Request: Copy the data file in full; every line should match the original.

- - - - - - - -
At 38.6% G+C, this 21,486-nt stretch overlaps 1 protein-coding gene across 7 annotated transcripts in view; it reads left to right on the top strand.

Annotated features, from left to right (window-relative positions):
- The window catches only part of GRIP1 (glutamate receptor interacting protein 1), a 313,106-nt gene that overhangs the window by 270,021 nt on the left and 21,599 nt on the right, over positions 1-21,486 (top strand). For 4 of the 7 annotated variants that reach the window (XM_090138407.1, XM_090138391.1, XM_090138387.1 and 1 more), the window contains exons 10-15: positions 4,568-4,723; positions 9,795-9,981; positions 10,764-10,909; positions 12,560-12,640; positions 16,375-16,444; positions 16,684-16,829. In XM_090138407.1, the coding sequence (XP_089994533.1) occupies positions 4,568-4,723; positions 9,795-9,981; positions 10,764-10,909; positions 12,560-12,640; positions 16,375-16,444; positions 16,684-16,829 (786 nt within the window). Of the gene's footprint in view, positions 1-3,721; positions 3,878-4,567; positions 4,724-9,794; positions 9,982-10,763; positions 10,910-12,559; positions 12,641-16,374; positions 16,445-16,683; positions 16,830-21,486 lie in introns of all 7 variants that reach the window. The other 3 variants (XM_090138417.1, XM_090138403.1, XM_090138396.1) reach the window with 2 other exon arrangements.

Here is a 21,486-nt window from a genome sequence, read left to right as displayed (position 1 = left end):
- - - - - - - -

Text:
At 38.6% G+C, this 21,486-nt stretch overlaps 1 protein-coding gene across 7 annotated transcripts in view; it reads left to right on the top strand.

Annotated features, from left to right (window-relative positions):
- The window catches only part of GRIP1 (glutamate receptor interacting protein 1), a 313,106-nt gene that overhangs the window by 270,021 nt on the left and 21,599 nt on the right, over positions 1-21,486 (top strand). For 4 of the 7 annotated variants that reach the window (XM_090138407.1, XM_090138391.1, XM_090138387.1 and 1 more), the window contains exons 10-15: positions 4,568-4,723; positions 9,795-9,981; positions 10,764-10,909; positions 12,560-12,640; positions 16,375-16,444; positions 16,684-16,829. In XM_090138407.1, the coding sequence (XP_089994533.1) occupies positions 4,568-4,723; positions 9,795-9,981; positions 10,764-10,909; positions 12,560-12,640; positions 16,375-16,444; positions 16,684-16,829 (786 nt within the window). Of the gene's footprint in view, positions 1-3,721; positions 3,878-4,567; positions 4,724-9,794; positions 9,982-10,763; positions 10,910-12,559; positions 12,641-16,374; positions 16,445-16,683; positions 16,830-21,486 lie in introns of all 7 variants that reach the window. The other 3 variants (XM_090138417.1, XM_090138403.1, XM_090138396.1) reach the window with 2 other exon arrangements.

Here is a 21,486-nt window from a genome sequence, read left to right as displayed (position 1 = left end):